In this superbly inventive, beautifully crafted novel, Gunter Grass relates, in dreamlike sequences, the end of this world and the beginning of an age of rats.
Grass received her as a gift one Christmas. She was sitting under the tree in her gift-wrapped cage, amid fleece-lined slippers, and hand-colored map, a handsome engraving. That's how the rat came into Grass's life and imagination. Dream alternates with reality in this story within a story within a story. Of Grass and his Christmas rat. Of a group of liberated women on a research ship in the Baltic Sea, complaining, lamenting, to the clatter of their knitting needles. Of our old friend the tin drummer, Oscar Matzerath, now sixty, balding, plagued by prostate troubles, and head of a major video corporation whose motto is: "We are creating the future." At his Grandmother Anna Koljaiczek's 107th birthday party, he shows a video of the re-greening of Germany carried out by characters from the pages of the Brothers Grimm - Rumpelstiltskin, The Frog King - and the Brothers Grimm themselves, now ministers of the environment in the Bonn government.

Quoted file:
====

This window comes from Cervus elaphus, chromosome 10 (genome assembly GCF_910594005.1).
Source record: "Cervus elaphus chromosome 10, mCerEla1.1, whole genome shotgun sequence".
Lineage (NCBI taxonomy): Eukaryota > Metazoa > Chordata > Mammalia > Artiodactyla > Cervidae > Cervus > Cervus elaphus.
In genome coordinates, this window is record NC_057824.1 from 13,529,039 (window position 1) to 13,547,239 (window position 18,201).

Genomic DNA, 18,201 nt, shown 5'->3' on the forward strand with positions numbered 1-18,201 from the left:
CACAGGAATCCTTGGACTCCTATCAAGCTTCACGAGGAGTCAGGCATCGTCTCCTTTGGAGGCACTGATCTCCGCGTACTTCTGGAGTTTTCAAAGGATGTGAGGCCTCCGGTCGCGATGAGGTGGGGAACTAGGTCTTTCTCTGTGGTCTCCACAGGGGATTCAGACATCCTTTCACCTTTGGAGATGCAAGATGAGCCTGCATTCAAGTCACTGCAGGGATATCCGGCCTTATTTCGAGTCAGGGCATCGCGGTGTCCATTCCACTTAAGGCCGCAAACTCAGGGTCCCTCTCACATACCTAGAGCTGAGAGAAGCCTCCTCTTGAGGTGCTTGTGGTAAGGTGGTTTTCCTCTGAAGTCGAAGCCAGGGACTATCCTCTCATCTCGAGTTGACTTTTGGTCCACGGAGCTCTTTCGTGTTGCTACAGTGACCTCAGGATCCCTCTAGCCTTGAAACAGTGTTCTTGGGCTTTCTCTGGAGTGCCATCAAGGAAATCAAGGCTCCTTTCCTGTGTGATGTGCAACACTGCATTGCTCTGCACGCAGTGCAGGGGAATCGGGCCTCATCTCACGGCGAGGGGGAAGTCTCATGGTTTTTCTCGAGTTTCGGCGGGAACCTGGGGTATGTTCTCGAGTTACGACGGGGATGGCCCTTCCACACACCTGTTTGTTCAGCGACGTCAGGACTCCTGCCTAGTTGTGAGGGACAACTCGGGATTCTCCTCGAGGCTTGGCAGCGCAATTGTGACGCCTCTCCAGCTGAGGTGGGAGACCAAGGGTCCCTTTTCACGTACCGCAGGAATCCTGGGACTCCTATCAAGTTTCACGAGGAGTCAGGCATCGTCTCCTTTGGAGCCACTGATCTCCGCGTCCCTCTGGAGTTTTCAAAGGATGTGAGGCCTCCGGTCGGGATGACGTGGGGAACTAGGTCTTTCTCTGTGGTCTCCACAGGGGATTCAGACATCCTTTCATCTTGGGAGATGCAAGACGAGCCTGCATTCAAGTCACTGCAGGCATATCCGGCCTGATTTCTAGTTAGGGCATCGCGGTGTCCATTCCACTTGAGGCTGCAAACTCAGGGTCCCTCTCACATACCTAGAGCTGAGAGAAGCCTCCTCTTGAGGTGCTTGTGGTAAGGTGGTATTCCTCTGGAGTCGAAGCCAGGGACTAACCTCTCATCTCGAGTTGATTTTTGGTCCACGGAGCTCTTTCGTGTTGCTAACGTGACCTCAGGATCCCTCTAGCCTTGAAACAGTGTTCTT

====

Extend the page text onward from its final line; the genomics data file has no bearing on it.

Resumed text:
But the rat intrudes in all these stories with stories of her own, challenging our narrator in his dreams and in his realities, arguing with him, interrupting, threatening. He in turn fights to preserve the human present by elaborating on his memories of the past, as he conjures up visions of a terrifying future in apocalyptic images that make inspired reading.
Here Grass baroque, Grass sensuous, Grass the witty observer and interpreter of both the human and animal condition.